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Young Rohingya Girls - Voices, Concerns and Aspirations

Sarika Gulati | Bangladesh

Eighteen-year-old Yasmin was one month pregnant when she fled violence in Myanmar. She safely delivered her first child in a Primary Health Centre in Cox's Bazar. Denial of any health services in Myanmar had made her skeptical of doctors and stories of both pregnant mother and child being killed in health centres in Myanmar are common in the community. She had no faith in any doctor or health services. Local health workers helped her through pregnancy and develop faith in health centers.

Living on aid, Yasmin now remains preoccupied with thought of food for the baby, clothes for the baby, if he will ever get a school here; neither do I own land or a house here. Kyrul Amin, 24, her husband echoes similar sentiments. ‘Now we have responsibility of a child. If I am able to get a sewing machine, perhaps I can stitch clothes and earn some money,’ says Yasmin with hope.

After every visit, I often ask myself how long will it take to heal and rebuild hope. It’s been a year now to the Rohingya Refugee Crisis.

In this protracted humanitarian crisis, adolescent Rohingya girls are one of the greatest victims. Most of them have witnessed unimaginable violence, death, destruction and hunger and are facing malnutrition, trauma and potential disease outbreak.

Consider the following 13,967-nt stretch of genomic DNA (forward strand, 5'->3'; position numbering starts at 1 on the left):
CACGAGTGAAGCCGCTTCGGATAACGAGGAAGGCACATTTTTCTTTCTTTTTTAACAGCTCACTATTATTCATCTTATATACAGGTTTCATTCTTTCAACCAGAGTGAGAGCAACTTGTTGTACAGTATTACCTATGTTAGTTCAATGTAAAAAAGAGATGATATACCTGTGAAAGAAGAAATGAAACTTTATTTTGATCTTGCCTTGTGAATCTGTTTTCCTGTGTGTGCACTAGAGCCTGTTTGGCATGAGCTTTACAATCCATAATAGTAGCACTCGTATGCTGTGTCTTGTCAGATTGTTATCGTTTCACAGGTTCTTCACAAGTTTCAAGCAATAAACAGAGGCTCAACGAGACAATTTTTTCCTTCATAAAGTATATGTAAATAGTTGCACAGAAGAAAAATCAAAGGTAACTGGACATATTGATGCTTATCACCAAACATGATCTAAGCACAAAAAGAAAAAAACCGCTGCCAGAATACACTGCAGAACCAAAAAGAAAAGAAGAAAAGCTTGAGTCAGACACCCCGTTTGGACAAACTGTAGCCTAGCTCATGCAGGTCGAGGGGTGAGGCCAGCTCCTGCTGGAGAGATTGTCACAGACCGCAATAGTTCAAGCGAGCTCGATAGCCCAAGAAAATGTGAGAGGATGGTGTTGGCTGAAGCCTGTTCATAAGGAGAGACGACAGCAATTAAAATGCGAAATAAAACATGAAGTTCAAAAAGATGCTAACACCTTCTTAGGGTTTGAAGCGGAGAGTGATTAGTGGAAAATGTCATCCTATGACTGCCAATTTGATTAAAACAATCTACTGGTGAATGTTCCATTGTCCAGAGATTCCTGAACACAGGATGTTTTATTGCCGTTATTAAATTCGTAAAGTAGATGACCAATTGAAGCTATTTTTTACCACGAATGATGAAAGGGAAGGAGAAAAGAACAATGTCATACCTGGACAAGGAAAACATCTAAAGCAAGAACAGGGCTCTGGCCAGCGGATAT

Adolescent girls have become more vulnerable to child marriage, trafficking, domestic violence, sexual abuse and deep-rooted gender bias. Most girls never or rarely leave their bamboo huts.They spend almost every hour of every day inside their sweltering huts cooking, cleaning or attending to children. A rare few have stepped out to support their families. Most families still don’t have enough to eat.

Inspite of the difficulties they face, the girls demonstrate unwavering resilience, courage and care that their communities need in this long drawn crisis. It is pertinent that their vulnerabilities, voices, concerns, isolation, fear, homelessness and aspirations are heard.They long to go to school, feel secure, heal and rebuild their lives.

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